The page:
IMF Top Job Now Down To Two Candidates
Now it’s a two-way horse-race.
The International Monetary Fund (IMF) has short-listed two candidates, Christine Lagarde and Agustin Carstens, for its next Managing Director.
Stanley Fischer, the governor of Israel's central bank, was recently eliminated from consideration by the Fund, reportedly due to his age (67).
The job became available when the former IMF chief, Dominique Strauss-Kahn, was forced to resign after being arrested for sexual assault in New York.
Lagarde, the French Finance Minister has been aggressively lobbying for the post by making a whirlwind trip through several emerging market nations in order to solidify her candidacy.
Meanwhile, others feel that someone like Carstens, the Governor of the Bank of Mexico, might make a better fit given the rising prominence of the developing world in the global economic landscape.
Lagarde is widely regarded as the favorite. She is believed to have the backing not only of the European Union (EU), but also of emerging market countries Egypt, Indonesia, and the United Arab Emirates.
Meanwhile, Carstens has been endorsed by most Latin American nations. He knows he is the dark horse.
I'm not fooling myself. It's like starting a soccer game with a 5-0 score, Carstens said at the Peterson Institute for International Economics on Monday.
Carstens added however that the selection of another European to head the IMF may present a conflict of interest, given the ongoing problems with Euro Zone debt and Greece’s precarious economy.
We could have a situation where borrowers dominate the institution, he said.
Carstens noted the European debt crisis might need a new perspective, that is, from outside the continent.
What will help me is precisely to have a fresh pair of eyes, he said.
Also someone coming from the outside can in a way speak of their mind more frankly and I think that will be an advantage.”
Ricardo Ochoa, chief of international affairs at Mexico's finance ministry, told BBC that Carstens is eminently qualified to take over the IMF.
He has been on the other side of the table, Ochoa said.
Mexico already has been in the situation where important reforms have to be implemented, and I think that puts him in a situation - to have a more understanding and more sensitive IMF.
The IMF will make its selection by June 30.
The Executive Board will meet with the candidates in Washington DC and, thereafter, meet to discuss the strengths of the candidates and make a selection, the IMF said in a statement.
Daley ThompsonDaley Thompson won two Olympic gold medals in the demanding decathlon - triumphing in the 10-discpline event in both 1980 and 1984. "There is one man who should light the Olympic Flame.Daley Thompson..Londoner and maverick..whistled national anthem on podium #hero." - @Tim_A_Roberts/Twitter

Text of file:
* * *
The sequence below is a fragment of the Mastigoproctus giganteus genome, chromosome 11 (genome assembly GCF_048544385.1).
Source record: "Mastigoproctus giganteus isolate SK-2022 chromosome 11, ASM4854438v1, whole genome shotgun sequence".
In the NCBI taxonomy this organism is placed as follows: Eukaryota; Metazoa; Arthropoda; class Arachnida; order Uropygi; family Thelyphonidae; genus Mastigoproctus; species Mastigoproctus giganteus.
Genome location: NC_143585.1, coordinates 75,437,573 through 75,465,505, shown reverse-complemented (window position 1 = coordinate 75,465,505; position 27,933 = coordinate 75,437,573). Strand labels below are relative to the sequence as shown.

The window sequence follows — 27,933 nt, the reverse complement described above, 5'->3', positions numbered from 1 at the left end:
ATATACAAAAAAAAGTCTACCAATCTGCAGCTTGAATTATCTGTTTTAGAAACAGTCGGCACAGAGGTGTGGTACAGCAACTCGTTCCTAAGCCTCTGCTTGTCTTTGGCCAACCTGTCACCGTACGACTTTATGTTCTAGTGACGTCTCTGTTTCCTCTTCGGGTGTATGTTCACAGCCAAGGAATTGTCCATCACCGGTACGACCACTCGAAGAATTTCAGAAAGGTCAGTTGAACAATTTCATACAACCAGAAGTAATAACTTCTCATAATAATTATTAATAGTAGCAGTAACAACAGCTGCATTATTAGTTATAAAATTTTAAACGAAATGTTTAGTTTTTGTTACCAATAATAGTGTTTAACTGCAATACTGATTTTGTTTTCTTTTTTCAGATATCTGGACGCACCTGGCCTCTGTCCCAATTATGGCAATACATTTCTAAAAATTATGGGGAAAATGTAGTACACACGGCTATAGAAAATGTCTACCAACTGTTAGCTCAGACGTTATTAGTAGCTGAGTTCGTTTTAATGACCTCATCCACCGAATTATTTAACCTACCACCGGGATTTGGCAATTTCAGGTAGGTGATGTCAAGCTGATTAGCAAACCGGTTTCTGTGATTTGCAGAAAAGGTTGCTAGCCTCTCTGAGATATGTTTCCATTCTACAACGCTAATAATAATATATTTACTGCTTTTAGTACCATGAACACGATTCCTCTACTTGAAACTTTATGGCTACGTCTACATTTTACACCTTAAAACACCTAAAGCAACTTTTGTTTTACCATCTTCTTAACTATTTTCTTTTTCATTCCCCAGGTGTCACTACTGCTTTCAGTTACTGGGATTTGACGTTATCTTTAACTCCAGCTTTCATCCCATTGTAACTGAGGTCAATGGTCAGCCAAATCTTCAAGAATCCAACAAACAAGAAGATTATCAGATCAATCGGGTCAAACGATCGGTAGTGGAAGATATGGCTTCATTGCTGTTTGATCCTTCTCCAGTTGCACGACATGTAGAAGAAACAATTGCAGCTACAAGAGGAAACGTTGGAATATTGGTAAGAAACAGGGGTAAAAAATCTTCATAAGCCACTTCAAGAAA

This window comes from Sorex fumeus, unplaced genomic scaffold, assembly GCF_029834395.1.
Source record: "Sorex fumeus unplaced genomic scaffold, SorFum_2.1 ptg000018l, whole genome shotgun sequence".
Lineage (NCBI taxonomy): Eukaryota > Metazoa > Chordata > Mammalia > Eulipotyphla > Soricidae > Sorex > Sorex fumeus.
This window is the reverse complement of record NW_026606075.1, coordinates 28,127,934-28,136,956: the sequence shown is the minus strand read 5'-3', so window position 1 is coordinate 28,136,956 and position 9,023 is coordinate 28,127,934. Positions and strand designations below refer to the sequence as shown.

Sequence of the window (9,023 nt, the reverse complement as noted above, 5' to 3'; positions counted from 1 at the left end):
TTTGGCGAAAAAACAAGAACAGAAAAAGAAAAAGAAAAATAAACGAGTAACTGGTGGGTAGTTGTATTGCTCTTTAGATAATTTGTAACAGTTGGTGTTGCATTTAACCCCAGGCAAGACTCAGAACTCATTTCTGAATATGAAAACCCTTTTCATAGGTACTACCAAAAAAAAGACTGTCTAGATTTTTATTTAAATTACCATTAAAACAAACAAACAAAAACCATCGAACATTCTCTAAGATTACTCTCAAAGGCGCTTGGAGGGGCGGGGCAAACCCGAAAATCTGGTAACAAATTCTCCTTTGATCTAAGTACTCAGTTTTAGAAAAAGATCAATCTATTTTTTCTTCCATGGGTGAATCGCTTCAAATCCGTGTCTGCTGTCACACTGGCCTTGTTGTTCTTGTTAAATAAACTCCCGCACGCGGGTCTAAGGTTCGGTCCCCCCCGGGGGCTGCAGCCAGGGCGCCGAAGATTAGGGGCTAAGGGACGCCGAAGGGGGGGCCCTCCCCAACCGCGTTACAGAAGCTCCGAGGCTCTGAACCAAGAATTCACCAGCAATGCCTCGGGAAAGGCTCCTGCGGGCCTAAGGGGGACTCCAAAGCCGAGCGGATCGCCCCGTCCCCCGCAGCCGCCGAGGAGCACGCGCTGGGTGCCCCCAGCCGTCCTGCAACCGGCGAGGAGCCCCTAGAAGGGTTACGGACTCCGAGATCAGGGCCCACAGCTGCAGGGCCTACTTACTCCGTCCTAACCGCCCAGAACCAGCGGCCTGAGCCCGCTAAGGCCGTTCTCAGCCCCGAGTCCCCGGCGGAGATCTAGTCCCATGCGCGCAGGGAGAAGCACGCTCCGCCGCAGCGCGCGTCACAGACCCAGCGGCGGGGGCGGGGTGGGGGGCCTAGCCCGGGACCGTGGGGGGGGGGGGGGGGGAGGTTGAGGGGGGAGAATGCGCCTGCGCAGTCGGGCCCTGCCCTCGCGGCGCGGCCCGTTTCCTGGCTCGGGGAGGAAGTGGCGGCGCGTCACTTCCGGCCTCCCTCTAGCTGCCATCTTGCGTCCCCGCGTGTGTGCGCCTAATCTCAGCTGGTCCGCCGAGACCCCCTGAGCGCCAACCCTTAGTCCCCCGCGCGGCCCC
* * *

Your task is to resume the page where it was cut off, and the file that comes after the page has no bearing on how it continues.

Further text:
Dame Kelly HolmesDame Kelly Holmes took home gold in both the 800m and 1500m at the Athens Olympics in 2004. Despite an injury-plagued career, she also won bronze in 2000, and was made a Dame in the 2005 Queen's New Year Honours' List. "Daley Thompson and Steve Redgrave are arguing about who should light the Olympic flame. Easy solution: Kelly Holmes. Job done." -@Mr603
Sir Steven RedgraveSir Steven Redgrave won five Olympic rowing gold medals between 1984 and 2000. Twice carried the British flag at the opening of the Games in 1992 and 1996. "Sir Steve Redgrave has to light Olympic flame, 5 successive gold medals is unbelievable." - @BigDogBudd/Twitter
The Right FootWilliam shows of his football skills during a visit to Bacon's College in Rotherhite.
Lighting the Olympic Cauldron has always been an honor reserved for famous athletes, former athletes and/or athletes with significant achievements and milestones. On some occasions, the tradition has even been completed by people who may not possess the fore mentioned qualifications but do in fact symbolize Olympic ideals.
While the London Olympics 2012 is just hours away from kicking off, the one question on everybody's mind is who will light this year's Olympic flame.
With the 70-day British leg of the torch relay drawing close to its end as the last of the 8,000 torchbearers approach the opening ceremony at the Olympic Stadium in Stratford, the decision on who gets to light the flame has surprisingly remained a closely-guarded secret.
As many people that have been rumored to be front-runners for the incredible honor, whoever is chosen by the British Olympic Association will follow greats from previous Games such as Muhammad Ali and Wayne Gretzkey.
"It gives life to the Games. It's the fire which supposedly came from the Greek gods of the past. There have been a lot of famous, and not so famous people who have lit the flame," says BBC commentator Barry Davies.
"I think it should be one person who is an inspiration. It's a good thing that we have so many good candidates, but you are not going to please everyone with the choice," he added.
Click "start" to check out five people most likely to light the Olympic Cauldron at the London Olympics 2012.